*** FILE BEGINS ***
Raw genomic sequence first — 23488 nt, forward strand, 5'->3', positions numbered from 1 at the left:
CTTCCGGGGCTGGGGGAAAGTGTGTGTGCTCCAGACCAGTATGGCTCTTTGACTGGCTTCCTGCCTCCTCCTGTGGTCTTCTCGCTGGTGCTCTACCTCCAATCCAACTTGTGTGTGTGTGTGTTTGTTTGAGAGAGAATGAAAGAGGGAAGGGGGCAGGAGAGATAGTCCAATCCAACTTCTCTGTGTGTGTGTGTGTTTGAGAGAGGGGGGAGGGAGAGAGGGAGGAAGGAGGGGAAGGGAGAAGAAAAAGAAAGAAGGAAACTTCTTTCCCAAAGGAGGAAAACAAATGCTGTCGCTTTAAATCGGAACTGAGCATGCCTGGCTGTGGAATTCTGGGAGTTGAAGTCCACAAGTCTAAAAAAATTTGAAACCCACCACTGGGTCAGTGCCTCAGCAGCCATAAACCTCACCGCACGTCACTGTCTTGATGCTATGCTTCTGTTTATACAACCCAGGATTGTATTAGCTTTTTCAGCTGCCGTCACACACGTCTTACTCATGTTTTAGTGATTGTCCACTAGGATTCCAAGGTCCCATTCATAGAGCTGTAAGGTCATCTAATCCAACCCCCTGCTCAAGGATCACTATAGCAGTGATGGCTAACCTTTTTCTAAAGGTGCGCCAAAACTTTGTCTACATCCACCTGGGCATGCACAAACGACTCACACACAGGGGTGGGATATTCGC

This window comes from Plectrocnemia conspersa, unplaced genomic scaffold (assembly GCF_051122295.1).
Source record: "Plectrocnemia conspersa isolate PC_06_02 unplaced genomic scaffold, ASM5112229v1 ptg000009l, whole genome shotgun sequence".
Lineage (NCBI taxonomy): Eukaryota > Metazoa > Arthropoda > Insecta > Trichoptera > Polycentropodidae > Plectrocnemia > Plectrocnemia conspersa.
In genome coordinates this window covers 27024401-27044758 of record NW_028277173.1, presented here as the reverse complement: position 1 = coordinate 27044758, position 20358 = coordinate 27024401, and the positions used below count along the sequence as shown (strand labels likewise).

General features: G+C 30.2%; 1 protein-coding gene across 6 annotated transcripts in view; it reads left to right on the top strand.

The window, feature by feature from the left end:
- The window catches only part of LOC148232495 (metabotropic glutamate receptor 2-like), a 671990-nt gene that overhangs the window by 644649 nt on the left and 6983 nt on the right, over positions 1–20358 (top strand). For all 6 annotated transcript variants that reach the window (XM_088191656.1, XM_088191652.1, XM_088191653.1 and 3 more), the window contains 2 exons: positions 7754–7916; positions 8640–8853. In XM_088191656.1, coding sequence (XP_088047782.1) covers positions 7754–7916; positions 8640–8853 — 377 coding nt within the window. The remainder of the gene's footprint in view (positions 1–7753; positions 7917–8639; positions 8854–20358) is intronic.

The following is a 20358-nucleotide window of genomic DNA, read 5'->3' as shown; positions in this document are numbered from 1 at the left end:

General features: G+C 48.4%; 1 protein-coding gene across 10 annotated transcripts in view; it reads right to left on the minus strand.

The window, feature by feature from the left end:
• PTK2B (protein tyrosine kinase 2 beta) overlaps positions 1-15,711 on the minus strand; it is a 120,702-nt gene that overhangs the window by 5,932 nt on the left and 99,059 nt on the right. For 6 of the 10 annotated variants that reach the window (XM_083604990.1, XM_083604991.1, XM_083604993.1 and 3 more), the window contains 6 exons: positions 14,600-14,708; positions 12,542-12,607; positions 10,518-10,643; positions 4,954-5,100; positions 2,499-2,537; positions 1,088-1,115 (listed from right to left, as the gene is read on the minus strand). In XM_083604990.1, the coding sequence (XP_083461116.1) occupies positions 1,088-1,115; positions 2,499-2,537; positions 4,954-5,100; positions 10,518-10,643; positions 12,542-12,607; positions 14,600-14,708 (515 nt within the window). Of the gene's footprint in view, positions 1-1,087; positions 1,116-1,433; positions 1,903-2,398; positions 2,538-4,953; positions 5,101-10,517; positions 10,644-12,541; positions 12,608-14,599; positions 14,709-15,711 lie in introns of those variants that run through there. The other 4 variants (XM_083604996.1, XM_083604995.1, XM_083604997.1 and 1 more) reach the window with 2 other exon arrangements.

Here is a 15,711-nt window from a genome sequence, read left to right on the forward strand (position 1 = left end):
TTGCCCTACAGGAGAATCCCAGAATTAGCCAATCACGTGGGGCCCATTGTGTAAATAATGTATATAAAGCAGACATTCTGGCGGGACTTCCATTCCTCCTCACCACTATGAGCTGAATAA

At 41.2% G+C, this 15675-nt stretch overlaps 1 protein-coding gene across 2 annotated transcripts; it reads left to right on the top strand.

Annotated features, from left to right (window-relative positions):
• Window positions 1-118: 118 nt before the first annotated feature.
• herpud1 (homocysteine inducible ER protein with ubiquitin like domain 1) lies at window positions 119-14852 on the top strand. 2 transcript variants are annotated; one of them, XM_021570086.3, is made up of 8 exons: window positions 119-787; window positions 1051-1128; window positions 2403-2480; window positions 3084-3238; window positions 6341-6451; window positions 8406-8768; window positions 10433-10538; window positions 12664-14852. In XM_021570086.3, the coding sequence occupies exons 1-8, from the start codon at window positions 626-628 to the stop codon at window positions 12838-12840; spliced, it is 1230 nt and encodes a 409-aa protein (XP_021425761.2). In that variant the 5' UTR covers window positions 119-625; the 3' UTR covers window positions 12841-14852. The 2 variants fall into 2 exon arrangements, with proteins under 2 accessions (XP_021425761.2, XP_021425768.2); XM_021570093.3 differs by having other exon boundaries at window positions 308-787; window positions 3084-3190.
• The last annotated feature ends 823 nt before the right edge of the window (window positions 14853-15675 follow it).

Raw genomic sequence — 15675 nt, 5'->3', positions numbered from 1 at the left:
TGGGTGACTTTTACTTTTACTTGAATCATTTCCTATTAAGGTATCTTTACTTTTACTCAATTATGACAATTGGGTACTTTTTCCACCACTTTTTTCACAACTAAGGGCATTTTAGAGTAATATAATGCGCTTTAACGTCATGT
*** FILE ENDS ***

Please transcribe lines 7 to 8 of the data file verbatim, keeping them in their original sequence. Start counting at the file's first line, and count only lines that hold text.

General features: G+C 30.2%; 1 protein-coding gene across 6 annotated transcripts in view; it reads left to right on the top strand.

The window, feature by feature from the left end: